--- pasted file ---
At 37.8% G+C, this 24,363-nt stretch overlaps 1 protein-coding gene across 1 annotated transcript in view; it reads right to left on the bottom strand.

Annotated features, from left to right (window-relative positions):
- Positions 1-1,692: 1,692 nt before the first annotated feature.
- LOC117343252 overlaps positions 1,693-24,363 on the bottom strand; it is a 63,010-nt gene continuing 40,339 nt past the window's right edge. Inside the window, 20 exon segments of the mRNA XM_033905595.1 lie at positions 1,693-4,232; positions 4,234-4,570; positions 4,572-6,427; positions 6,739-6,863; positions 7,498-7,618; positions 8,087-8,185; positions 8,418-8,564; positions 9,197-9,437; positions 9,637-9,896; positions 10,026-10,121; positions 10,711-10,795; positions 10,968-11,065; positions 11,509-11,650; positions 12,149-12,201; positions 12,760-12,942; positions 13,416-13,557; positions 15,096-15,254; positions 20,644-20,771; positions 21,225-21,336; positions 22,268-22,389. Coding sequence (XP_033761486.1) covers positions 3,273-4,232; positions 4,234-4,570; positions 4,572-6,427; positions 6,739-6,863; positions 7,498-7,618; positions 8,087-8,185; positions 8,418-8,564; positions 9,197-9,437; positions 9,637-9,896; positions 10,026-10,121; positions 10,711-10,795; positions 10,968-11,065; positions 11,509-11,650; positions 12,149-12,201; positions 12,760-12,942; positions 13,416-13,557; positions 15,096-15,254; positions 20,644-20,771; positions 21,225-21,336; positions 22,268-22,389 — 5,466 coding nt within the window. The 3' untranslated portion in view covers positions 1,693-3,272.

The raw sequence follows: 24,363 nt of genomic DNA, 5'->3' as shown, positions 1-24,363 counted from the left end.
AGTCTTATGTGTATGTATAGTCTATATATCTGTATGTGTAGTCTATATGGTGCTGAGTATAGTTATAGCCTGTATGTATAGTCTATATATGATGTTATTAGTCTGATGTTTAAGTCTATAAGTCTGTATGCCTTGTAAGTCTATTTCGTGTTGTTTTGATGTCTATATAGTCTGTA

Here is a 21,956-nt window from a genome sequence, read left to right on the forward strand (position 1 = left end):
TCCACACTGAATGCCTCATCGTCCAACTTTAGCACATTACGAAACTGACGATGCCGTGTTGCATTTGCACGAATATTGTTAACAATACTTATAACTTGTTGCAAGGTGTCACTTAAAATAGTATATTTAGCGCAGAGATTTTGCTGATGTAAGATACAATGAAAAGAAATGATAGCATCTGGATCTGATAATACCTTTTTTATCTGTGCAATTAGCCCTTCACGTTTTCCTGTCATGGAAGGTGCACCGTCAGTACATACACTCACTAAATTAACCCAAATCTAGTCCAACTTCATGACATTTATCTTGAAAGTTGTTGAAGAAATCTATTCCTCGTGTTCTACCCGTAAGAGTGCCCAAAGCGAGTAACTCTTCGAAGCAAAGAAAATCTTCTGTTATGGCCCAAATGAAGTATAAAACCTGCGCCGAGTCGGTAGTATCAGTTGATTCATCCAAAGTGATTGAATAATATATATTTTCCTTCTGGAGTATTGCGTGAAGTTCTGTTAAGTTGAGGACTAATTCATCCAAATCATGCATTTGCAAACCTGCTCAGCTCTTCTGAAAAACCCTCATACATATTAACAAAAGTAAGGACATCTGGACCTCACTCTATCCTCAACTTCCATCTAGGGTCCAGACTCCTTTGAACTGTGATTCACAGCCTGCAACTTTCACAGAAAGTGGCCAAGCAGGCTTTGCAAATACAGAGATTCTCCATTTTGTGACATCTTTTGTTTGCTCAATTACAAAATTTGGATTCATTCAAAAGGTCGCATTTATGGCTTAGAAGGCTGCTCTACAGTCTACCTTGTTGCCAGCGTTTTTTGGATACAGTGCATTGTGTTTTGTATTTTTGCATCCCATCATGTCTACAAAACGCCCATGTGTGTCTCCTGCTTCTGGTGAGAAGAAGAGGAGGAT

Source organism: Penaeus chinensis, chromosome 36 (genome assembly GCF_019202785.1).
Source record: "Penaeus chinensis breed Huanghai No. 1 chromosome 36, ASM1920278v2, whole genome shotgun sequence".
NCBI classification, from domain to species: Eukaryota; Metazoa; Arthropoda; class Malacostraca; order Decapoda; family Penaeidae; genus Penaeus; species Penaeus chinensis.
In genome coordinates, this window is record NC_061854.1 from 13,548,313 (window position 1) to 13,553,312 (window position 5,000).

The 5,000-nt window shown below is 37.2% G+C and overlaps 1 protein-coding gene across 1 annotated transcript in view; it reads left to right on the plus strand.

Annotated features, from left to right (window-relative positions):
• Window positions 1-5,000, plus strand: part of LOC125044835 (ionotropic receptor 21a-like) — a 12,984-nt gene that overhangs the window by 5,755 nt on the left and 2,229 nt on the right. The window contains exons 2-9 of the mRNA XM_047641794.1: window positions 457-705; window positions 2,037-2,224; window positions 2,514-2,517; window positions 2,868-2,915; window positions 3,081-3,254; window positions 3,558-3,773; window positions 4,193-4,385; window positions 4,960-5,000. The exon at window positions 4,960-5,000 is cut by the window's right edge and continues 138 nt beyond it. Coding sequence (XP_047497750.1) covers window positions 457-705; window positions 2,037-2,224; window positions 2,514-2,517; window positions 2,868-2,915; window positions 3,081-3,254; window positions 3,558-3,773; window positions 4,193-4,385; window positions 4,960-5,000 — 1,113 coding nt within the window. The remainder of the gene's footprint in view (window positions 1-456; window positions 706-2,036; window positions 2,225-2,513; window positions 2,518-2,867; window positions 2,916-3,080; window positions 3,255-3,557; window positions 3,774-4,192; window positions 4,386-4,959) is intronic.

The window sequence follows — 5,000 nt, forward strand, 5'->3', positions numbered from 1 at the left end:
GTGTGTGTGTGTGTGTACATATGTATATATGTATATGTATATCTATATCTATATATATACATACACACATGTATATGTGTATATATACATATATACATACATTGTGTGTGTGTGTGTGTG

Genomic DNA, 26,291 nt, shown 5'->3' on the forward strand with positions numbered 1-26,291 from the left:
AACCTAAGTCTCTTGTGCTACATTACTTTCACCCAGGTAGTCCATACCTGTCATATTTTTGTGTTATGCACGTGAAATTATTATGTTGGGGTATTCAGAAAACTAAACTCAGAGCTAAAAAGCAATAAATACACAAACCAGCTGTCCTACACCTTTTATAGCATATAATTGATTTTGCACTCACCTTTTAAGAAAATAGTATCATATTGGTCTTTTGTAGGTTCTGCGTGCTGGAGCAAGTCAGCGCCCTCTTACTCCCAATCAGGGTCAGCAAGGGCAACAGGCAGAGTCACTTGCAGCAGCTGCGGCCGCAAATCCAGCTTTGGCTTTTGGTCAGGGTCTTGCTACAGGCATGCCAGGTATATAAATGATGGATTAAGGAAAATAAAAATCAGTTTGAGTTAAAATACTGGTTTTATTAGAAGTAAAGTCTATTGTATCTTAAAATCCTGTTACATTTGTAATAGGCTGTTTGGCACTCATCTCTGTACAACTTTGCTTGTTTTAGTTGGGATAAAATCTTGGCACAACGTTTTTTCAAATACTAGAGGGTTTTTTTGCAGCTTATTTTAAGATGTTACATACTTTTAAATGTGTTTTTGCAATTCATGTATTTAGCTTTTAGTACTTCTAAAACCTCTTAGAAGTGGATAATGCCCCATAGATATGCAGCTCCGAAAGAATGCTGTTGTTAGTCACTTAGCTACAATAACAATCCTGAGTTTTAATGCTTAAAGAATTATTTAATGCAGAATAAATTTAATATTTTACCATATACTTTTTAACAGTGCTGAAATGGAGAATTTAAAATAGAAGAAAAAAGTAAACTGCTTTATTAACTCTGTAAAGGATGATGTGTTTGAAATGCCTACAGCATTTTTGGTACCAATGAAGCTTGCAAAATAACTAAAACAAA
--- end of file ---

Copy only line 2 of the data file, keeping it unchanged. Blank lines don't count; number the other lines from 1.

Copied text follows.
Annotated features, from left to right (window-relative positions):